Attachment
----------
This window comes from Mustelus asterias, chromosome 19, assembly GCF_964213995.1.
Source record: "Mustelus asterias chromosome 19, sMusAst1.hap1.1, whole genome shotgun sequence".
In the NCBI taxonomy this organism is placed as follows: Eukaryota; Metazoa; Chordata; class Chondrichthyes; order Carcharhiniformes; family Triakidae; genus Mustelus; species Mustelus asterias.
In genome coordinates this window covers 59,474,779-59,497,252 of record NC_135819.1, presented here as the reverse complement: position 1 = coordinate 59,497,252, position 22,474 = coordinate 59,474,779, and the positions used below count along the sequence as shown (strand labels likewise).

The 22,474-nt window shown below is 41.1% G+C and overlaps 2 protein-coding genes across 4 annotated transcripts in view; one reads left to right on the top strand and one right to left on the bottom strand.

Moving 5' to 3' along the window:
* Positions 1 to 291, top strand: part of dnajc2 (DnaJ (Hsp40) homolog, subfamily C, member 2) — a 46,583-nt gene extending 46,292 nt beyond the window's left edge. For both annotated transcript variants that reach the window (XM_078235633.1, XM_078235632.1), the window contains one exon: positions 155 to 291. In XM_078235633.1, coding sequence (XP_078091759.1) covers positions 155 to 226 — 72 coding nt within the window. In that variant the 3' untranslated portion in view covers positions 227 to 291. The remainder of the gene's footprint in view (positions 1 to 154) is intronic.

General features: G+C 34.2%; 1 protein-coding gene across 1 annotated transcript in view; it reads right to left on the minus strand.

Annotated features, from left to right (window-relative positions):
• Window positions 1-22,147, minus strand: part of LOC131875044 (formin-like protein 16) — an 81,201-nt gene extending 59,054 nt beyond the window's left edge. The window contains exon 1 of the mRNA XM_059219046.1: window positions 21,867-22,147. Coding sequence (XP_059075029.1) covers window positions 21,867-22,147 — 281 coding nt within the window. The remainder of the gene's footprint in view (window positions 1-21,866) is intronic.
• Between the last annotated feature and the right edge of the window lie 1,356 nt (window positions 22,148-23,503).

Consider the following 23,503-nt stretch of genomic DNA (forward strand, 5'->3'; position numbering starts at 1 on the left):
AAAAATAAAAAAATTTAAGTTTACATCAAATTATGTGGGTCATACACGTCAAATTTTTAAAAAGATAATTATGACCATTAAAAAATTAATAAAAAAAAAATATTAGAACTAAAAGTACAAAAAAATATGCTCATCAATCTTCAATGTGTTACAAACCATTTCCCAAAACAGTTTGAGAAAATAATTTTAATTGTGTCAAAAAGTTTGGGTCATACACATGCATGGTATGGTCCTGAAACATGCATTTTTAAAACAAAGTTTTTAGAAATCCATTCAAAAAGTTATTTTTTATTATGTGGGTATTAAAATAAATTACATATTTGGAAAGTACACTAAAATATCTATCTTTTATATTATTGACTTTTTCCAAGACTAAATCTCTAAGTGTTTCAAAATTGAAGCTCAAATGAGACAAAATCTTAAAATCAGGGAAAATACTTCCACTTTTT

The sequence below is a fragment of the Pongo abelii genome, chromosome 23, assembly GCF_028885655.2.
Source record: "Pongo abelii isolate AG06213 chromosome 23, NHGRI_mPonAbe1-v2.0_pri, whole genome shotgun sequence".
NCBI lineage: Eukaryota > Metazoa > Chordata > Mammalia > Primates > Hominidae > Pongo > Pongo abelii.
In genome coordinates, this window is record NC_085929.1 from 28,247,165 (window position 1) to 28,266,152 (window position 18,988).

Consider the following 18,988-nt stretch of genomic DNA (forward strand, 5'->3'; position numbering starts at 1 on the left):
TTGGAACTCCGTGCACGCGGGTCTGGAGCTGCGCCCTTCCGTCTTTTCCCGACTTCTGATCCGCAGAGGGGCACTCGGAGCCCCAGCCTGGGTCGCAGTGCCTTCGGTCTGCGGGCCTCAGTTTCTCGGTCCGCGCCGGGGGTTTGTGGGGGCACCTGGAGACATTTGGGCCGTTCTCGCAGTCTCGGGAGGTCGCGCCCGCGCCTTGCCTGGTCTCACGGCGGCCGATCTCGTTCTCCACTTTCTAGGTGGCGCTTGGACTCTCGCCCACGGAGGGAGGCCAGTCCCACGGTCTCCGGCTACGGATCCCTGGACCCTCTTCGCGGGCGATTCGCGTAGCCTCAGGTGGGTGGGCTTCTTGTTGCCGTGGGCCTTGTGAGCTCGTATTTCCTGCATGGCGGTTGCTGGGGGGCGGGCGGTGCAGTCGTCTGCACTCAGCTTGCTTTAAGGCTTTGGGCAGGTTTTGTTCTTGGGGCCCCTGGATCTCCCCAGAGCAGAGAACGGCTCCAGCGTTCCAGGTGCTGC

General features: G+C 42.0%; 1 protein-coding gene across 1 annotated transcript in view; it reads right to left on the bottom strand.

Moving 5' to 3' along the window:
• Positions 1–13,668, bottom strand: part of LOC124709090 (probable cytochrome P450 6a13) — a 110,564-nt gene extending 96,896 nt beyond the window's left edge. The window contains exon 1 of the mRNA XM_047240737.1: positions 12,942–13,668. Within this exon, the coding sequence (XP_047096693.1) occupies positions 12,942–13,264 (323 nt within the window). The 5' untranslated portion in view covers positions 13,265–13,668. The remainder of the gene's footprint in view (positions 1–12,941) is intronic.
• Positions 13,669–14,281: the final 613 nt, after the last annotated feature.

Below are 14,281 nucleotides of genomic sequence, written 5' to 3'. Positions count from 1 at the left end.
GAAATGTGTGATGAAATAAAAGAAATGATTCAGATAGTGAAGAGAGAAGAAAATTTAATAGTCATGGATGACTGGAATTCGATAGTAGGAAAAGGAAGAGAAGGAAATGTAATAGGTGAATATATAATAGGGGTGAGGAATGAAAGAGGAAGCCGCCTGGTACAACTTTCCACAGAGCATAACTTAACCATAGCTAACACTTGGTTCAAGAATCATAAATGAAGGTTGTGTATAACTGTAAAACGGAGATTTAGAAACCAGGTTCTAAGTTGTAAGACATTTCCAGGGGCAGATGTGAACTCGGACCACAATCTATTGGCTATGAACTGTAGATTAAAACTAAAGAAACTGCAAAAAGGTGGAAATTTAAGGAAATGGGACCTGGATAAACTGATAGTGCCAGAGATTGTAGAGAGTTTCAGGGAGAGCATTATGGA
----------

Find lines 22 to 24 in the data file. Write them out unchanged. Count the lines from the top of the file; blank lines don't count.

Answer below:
• Positions 1–13,668, bottom strand: part of LOC124709090 (probable cytochrome P450 6a13) — a 110,564-nt gene extending 96,896 nt beyond the window's left edge. The window contains exon 1 of the mRNA XM_047240737.1: positions 12,942–13,668. Within this exon, the coding sequence (XP_047096693.1) occupies positions 12,942–13,264 (323 nt within the window). The 5' untranslated portion in view covers positions 13,265–13,668. The remainder of the gene's footprint in view (positions 1–12,941) is intronic.
• Positions 13,669–14,281: the final 613 nt, after the last annotated feature.

Below are 14,281 nucleotides of genomic sequence, written 5' to 3'. Positions count from 1 at the left end.